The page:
lax the quasi-steady assumption of previous studies and allow

for a complete description of rotorcraft noise in maneuver-

ing ﬂight. Further, these models could be exploited to assess

the effect of rigid-body and rotor states (and their higher har-

monics) on rotorcraft noise. This would be a novelty when

compared to the “T-matrix” approach, which only provides

information on the effect of higher-harmonic control inputs to

noise. Because these high-order LTI models include the effect

of rigid-body and rotor states on noise, constraints could be

placed on noise and transferred to the rotorcraft states through

the output matrix in the design of control laws that minimize

noise. This approach to noise abatement is similar to what

was done in Refs. 12 for the alleviation of unsteady rotor

loads. Additionally, these high-order LTI models could be

used to study the interference effects between noise-abating

HHC and the aircraft ﬂight control system (AFCS), similarly

to what was done in Refs. 13–16 for load-alleviation HHC

laws. Because of the relatively low computational effort the

simulation of these high-order LTI models require, they could

be used in real time to predict and avoid ﬂight envelope limits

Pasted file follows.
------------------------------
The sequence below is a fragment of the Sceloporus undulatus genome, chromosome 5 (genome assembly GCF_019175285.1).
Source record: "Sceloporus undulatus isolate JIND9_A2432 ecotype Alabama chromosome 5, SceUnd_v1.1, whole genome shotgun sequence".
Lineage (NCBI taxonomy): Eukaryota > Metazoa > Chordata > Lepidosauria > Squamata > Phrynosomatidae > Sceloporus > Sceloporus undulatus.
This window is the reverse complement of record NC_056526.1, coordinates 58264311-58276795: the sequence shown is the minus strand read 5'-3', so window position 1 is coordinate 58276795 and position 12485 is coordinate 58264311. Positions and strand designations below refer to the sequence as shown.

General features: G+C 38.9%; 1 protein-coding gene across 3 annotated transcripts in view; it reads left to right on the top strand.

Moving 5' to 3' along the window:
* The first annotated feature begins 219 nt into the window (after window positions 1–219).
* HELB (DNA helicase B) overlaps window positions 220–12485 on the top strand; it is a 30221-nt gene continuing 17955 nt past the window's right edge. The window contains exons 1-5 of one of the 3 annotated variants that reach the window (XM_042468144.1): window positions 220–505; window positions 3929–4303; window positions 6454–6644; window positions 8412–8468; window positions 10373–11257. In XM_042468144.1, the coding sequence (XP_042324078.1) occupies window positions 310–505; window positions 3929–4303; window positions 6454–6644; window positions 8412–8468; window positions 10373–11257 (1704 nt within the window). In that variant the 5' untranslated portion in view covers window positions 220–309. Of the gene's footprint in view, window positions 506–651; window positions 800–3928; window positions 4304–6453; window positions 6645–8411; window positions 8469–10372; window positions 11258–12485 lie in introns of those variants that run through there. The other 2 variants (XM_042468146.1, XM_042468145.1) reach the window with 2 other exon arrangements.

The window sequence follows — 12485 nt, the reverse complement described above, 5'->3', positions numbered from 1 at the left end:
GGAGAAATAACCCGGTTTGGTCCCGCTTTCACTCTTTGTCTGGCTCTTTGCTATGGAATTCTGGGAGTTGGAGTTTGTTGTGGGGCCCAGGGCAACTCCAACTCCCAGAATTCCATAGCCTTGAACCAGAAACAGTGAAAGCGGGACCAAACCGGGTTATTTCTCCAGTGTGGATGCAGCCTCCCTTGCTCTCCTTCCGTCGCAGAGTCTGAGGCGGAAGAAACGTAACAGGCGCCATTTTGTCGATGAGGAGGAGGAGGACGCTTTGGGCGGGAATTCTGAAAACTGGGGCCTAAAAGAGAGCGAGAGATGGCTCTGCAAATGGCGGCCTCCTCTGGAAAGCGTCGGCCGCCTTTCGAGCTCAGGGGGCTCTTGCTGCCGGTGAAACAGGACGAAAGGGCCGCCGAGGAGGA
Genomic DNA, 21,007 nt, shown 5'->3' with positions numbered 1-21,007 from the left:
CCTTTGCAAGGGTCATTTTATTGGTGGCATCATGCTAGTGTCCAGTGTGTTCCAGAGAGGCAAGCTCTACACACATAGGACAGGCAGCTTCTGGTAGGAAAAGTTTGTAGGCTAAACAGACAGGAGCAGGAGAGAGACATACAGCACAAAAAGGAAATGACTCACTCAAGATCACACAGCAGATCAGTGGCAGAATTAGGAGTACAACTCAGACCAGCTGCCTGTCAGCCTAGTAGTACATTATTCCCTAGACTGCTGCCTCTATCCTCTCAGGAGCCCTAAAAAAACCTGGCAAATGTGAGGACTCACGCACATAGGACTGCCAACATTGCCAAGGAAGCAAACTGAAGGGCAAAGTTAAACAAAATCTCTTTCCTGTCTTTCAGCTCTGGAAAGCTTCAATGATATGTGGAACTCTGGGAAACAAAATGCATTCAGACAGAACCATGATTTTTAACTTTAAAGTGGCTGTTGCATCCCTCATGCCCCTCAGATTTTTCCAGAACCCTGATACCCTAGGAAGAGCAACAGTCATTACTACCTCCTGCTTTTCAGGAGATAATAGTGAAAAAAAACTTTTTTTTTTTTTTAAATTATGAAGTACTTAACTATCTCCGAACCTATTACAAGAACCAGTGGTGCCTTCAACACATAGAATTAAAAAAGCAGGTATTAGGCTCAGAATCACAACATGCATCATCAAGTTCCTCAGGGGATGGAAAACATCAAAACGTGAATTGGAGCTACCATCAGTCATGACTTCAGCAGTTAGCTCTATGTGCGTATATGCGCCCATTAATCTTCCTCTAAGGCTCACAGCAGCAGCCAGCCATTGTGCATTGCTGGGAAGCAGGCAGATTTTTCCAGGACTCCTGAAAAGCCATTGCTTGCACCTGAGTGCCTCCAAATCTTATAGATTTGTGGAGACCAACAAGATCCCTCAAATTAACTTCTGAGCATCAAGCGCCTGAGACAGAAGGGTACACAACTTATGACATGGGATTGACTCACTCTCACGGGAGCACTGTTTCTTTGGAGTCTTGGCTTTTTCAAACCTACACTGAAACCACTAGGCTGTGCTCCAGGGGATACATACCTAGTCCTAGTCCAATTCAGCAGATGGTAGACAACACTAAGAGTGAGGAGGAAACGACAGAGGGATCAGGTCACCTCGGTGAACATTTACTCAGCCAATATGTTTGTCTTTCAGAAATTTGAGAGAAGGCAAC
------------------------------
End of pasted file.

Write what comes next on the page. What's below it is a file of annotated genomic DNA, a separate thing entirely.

associated with high rotor noise. Examples of this approach

are provided in Refs. 17,18 for applications to the detection

and avoidance of ﬂight envelope limits associated with struc-

tural loads.

As such, the proposed objectives of this paper are the fol-

lowing: (i) include vibration and aeroacoustic measures as an

output of the nonlinear time-periodic dynamics (NLTP) of ro-

torcraft; (ii) develop a linearization algorithm to obtain high-

order LTI systems representative of the periodic nature of the

rotorcraft ﬂight dynamics, vibrations, and acoustics; and (iii)

validate these LTI models for vibrations and acoustics predic-

tions through batch simulations. Because this study will not

make use of high-ﬁdelity aeromechanics models, the acous-

tics predictions will be limited to loading and thickness noise

in non-BVI conditions.

The paper begins with a discussion of the mathematical back-

ground background behind NLTP systems linearization and an

explanation of the methodology proposed for linearizing vi-

brations and acoustic measures. The second section presents a

description of the simulation model that is used to validate the

methodology, including details about its three major compo-

nents: the ﬂight dynamics module, the blade blade geometry

and loads calculations, and the aeroacoustics solver. The third